Kitchen layouts made easy
It’s true what they say. Form really does equal function and nowhere is this more evident than in the kitchen. Being able to move around this key workspace easily and efficiently makes time in the kitchen something to enjoy, not something to endure.
So what’s the secret?
You may be surprised to hear it’s not all about the amount of storage and benchspace you have. Good kitchen design actually starts with the basics of layout. A poor layout is a recipe for disaster.
An efficient kitchen layout relies on what is known as a “working triangle”. It refers to the three main kitchen elements – storage, preparation and cooking. You may also hear these referred to in terms of the fridge, the sink and the cooker. For maximum efficiency, these three zones need to be close enough together that you’re not too far between each one, but not so close as to feel cramped.
The working triangle can be seen in action in a number of tried-and-tested kitchen layouts, including galley-style and U-shaped. These are two of the most popular layouts and both work well in today’s open-plan homes.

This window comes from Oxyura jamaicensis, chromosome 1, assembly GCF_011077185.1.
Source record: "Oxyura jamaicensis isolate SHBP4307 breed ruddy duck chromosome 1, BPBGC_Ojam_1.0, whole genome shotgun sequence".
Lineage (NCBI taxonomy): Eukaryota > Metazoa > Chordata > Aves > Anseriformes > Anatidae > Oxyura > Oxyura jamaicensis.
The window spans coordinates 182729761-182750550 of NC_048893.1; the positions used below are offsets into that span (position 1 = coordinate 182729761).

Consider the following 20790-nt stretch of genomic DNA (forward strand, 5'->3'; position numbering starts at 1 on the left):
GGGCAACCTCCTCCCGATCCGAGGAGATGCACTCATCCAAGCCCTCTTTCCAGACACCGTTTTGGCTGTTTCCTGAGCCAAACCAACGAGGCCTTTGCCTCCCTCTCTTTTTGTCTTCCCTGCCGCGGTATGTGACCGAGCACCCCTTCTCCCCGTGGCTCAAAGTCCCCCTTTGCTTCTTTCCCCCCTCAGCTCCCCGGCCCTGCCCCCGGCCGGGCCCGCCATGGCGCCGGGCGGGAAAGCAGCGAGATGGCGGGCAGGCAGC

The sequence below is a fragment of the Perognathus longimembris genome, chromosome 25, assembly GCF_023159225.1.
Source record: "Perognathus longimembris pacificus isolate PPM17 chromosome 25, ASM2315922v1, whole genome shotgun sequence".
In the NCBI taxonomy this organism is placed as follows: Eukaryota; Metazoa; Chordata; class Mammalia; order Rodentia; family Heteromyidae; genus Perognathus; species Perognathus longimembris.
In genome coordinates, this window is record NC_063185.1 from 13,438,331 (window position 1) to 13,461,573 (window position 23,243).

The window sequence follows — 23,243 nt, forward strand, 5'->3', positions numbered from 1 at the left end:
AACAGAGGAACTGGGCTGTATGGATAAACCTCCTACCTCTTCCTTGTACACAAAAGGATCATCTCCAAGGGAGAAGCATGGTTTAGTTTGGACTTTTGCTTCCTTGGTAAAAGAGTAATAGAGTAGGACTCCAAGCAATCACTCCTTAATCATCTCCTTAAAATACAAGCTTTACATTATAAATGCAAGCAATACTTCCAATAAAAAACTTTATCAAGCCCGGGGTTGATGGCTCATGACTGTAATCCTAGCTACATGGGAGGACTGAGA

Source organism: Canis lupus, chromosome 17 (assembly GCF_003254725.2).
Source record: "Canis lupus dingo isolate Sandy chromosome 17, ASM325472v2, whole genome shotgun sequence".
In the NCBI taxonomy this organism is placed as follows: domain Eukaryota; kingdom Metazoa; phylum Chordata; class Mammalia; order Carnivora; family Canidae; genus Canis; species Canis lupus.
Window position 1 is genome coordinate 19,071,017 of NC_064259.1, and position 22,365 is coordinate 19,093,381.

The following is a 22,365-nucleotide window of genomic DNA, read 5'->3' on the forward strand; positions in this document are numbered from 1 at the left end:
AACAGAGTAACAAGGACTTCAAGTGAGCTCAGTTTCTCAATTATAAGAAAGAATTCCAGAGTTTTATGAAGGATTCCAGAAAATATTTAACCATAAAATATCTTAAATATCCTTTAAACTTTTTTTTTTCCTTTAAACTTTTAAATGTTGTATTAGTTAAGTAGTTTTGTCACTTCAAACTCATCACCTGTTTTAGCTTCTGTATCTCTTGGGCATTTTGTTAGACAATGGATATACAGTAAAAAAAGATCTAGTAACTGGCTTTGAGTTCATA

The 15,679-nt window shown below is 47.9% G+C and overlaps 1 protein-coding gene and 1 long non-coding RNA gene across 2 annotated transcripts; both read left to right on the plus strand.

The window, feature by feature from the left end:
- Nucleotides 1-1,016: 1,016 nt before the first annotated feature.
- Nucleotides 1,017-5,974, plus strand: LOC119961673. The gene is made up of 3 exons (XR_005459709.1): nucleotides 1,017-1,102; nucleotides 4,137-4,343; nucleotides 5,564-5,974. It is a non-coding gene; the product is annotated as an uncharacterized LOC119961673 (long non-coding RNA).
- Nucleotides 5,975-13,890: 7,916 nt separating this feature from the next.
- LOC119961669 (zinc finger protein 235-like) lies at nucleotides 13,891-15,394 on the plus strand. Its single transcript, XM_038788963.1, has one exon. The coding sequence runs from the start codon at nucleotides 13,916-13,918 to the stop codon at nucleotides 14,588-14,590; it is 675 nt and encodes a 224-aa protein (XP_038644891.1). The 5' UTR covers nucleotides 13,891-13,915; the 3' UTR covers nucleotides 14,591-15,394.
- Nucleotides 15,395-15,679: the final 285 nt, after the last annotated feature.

(Working triangle kitchen layouts - Pinterest)
Think of this layout as creating two parallel lines. It’s a popular arrangement as it makes good use of space and works especially well with contemporary design styles. It also ensures the home chef isn’t isolated from the living area. They can even take stage centre, enjoying instant ‘celebrity-chef’ status when the cooktop is positioned facing the living area.
Considered a more traditional kitchen layout, a U-shaped kitchen makes use of three sides of the space. It typically creates a squarer kitchen, with more benchtop and storage than you might find in a galley-style design.
Regardless of which layout you opt for, the position of the fridge and the pantry is critical to the balance of your ‘working triangle’.
(U-shaped kitchen - The Maker Designer Kitchens)
One of the following options usually works best:
Side by side
Having the fridge and pantry next to each other is handy for the family cook as all your ingredients are close together in the same zone.
(Side by side style layout of the Lotus display home - Dale Alcock Homes)
Positioning the fridge and pantry at either end of the kitchen is a good solution in family homes as everyone has easy access to drinks and snacks, without crossing the cooking zone to get to them.
(Opposite ends style layout - The Maker Designer Kitchens)
Another thing to remember is that kitchen layouts have evolved in recent years to accommodate greater use of technology. Today, an e-nook or a simple drop zone is a must in many kitchens. It’s perfect for recharging the iPad and searching online for a little dinner inspiration or that must-see baking tutorial.